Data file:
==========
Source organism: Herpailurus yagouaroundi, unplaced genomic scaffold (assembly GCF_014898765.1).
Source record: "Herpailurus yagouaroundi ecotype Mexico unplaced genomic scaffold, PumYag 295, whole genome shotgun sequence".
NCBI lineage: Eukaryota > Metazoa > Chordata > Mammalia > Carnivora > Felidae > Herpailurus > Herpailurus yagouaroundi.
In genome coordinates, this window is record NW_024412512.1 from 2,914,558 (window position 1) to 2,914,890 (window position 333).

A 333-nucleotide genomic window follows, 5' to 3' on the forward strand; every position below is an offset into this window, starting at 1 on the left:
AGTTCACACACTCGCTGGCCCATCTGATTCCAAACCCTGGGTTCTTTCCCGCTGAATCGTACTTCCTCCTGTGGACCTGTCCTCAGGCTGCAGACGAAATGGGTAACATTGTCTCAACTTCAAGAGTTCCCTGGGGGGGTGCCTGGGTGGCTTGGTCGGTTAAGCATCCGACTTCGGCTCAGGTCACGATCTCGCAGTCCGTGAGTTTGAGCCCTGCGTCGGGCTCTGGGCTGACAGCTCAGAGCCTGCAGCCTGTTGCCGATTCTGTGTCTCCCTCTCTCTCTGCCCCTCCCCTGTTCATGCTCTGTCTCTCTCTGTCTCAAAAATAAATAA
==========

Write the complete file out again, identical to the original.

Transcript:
Source organism: Herpailurus yagouaroundi, unplaced genomic scaffold (assembly GCF_014898765.1).
Source record: "Herpailurus yagouaroundi ecotype Mexico unplaced genomic scaffold, PumYag 295, whole genome shotgun sequence".
NCBI lineage: Eukaryota > Metazoa > Chordata > Mammalia > Carnivora > Felidae > Herpailurus > Herpailurus yagouaroundi.
In genome coordinates, this window is record NW_024412512.1 from 2,914,558 (window position 1) to 2,914,890 (window position 333).

A 333-nucleotide genomic window follows, 5' to 3' on the forward strand; every position below is an offset into this window, starting at 1 on the left:
AGTTCACACACTCGCTGGCCCATCTGATTCCAAACCCTGGGTTCTTTCCCGCTGAATCGTACTTCCTCCTGTGGACCTGTCCTCAGGCTGCAGACGAAATGGGTAACATTGTCTCAACTTCAAGAGTTCCCTGGGGGGGTGCCTGGGTGGCTTGGTCGGTTAAGCATCCGACTTCGGCTCAGGTCACGATCTCGCAGTCCGTGAGTTTGAGCCCTGCGTCGGGCTCTGGGCTGACAGCTCAGAGCCTGCAGCCTGTTGCCGATTCTGTGTCTCCCTCTCTCTCTGCCCCTCCCCTGTTCATGCTCTGTCTCTCTCTGTCTCAAAAATAAATAA